Tuesday, June 05, 2012

Why we enjoy sharing thoughts and emotions online


In this cartoon you see how people in the '50 would have reacted to the idea of sharing on Facebook en Twitter.. "so you are saying people will tweet what they are having for breakfast?!" I meet many people who are as surprised today (including myself at times! I'm not sharing so much personal information for instance.. ). 80% of the messages on social networks like Twitter are about our experiences, of course a twitter statement is still a reaction to the question: What are you doing?  (source article Tamir en Mitchell).

Last week I did a workshop at the Dutch conference about education and social media where Michel Penterman emphasized that social media are a logical consequence in the evolution of the need to share information. This all started with the first drawings in the caves. Maslow's pyramid about our needs is famous. On the  buying happiness weblog (via Alex den Haan) I found this picture matching social media to our basic needs according to Maslow. I wonder if there is not a new top on the pyramid necessary where we fullfil the need to express our experiences and emotion online..       
This article: 'disclosing information about the self is intrinsically rewarding' by Tamir and Mitchell is providing a great insight in why we are sharing so much via social media. The authors investigated what sharing of experiences and emotions does within our brain.  People ('our species' as the article calls us) appear to have an intrinsic motivation to share their thoughts and emotions with others. This triggers a positive reward in our brains  (dopamine).

They discoverd the following (read it if you want to understand the details of the study):
  • If we disclose information about ourselves this triggers a greater reward than considering information about other people.
  • People were prepared to forego a monetary reward for sharing information about themselves. More than information about general questions - this means that sharing information about yourself has a value.
  • Talking about thoughts and emotions stimulates the reward system in your brains, even when it is done privately. However, when there is the opportunity to share it with others the reward is even higher. so sharing with people has a higher reward than sharing privately (eg. in a diary). This would explain neatly why I blog and don't do this in a private word document for instance..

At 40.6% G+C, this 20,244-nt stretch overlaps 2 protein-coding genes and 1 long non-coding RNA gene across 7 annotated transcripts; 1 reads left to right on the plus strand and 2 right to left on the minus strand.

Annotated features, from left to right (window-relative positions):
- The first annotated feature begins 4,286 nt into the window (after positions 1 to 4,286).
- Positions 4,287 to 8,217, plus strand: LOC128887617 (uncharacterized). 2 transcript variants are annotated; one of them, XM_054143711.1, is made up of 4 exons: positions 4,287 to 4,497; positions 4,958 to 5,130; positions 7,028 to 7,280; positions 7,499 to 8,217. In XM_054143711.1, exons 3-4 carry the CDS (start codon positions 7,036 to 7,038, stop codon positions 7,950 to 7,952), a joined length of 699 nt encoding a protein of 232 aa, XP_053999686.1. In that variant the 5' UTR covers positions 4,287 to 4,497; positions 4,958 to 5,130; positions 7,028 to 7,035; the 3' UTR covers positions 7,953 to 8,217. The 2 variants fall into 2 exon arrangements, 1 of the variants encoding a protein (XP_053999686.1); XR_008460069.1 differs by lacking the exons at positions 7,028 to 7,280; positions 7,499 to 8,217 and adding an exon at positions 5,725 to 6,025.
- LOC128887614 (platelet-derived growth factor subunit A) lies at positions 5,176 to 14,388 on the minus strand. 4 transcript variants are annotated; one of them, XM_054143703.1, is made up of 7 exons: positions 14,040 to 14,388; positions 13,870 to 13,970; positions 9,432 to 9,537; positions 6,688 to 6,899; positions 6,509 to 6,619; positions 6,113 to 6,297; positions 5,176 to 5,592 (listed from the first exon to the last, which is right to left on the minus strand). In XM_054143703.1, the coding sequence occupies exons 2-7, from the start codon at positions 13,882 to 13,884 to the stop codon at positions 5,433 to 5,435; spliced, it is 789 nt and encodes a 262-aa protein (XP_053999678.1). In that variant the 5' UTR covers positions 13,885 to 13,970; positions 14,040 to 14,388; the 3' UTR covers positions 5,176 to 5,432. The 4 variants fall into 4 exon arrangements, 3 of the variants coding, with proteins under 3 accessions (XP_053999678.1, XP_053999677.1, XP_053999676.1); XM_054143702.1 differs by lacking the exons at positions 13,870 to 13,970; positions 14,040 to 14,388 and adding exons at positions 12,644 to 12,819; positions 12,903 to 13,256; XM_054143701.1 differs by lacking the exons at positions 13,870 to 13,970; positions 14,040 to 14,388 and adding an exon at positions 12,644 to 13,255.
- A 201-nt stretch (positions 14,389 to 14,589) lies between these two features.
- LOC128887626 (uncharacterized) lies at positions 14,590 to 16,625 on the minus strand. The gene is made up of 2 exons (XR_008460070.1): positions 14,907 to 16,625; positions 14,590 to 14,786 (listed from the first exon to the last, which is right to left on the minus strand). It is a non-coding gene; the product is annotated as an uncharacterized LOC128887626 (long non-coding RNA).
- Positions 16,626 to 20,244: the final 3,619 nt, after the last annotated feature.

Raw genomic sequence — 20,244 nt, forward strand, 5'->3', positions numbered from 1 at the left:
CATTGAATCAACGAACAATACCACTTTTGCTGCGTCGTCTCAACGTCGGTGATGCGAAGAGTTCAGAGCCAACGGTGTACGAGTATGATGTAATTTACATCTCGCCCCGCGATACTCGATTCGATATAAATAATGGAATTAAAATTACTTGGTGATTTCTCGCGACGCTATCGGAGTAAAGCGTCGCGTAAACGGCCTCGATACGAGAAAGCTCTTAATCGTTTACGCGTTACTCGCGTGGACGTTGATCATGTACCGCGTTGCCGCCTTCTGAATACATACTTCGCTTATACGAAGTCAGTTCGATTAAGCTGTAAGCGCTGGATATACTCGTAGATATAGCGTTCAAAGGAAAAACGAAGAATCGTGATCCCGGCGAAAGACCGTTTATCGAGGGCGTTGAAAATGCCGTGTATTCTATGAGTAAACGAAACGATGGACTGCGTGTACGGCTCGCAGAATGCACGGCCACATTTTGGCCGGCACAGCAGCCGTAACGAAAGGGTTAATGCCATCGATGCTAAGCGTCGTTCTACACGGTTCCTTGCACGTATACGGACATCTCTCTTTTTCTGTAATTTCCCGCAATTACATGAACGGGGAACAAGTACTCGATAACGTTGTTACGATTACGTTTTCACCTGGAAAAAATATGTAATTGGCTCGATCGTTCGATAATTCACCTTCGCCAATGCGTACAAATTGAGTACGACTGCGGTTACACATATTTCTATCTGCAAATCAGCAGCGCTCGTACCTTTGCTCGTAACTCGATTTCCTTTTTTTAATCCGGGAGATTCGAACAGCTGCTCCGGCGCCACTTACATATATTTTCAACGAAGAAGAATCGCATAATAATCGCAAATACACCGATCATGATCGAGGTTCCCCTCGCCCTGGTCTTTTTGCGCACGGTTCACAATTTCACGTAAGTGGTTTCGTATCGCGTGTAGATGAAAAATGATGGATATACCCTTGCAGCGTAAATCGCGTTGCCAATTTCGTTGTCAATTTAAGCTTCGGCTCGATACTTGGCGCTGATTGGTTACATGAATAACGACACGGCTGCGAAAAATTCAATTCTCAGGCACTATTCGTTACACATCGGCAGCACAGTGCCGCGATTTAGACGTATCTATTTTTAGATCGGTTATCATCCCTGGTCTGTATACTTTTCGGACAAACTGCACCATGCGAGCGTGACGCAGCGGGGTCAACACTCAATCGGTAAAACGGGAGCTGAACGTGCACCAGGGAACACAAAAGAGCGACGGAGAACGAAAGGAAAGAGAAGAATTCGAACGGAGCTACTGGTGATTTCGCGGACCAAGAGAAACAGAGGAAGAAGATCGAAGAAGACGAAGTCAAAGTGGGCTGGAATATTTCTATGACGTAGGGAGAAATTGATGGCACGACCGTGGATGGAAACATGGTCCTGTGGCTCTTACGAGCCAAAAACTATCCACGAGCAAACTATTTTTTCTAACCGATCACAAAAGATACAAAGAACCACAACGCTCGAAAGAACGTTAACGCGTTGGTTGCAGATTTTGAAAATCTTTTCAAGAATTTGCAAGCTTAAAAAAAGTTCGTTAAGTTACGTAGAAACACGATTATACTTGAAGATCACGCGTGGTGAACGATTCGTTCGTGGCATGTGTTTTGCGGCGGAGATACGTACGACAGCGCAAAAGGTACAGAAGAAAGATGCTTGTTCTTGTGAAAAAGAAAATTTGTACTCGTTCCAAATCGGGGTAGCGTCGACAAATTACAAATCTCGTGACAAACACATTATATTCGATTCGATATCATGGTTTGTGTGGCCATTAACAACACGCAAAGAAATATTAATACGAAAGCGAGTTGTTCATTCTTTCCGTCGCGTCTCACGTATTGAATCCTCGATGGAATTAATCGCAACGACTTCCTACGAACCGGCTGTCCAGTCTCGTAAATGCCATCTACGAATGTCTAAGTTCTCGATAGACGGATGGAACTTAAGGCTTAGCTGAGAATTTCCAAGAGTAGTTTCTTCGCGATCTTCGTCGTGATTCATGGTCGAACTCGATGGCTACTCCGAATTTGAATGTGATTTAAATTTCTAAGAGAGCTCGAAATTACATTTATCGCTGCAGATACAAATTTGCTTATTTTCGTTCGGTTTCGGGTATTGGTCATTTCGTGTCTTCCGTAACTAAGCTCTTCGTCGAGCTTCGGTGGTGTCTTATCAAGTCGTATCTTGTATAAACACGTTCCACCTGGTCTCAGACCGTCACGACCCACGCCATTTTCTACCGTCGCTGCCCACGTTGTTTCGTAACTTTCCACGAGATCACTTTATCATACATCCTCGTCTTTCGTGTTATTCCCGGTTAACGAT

Sharing what your thoughts are or sharing your emotions hence gives us a good feeling, similarly to what sex and food do for us. This is evolutionary smart because it can stimulate social bonds, enhance self-knowledge by means of feedback and to know what others think and feel, so that the knowledge of one person is greater than his/her own experiences. Smarter survival.

Leaves me with the question whether the value of a learning trajectory is higher for the people who share more? Or they will simply feel better? And lurker may learn but may not feel as engaged (hence not rewarded by their brains??

2 comments:

Lucia Nass said...

Hi Joitske, a delayed reply. You ask "And lurkers may learn but may not feel as engaged (hence not rewarded by their brains)??

I was reading here http://www.psychologytoday.com/blog/feeling-it/201208/connect-thrive that "it is possible to feel connected in a group of strangers. We can foster, nurture and build our internal sense of connection". Looks like even lurkers could feel connected and rewarded, for instance because they notice that others struggle with similar stuff, or have given a very useful piece of information / inspiration...

Joitske Hulsebosch said...

Hi Lucia, I read the article just now - but it also stresses our need to connect, share and belong. The phrase about feeling connected in a group of strangers is a bit weird to me? Doesn't the word strangers imply that you DON't feel connected?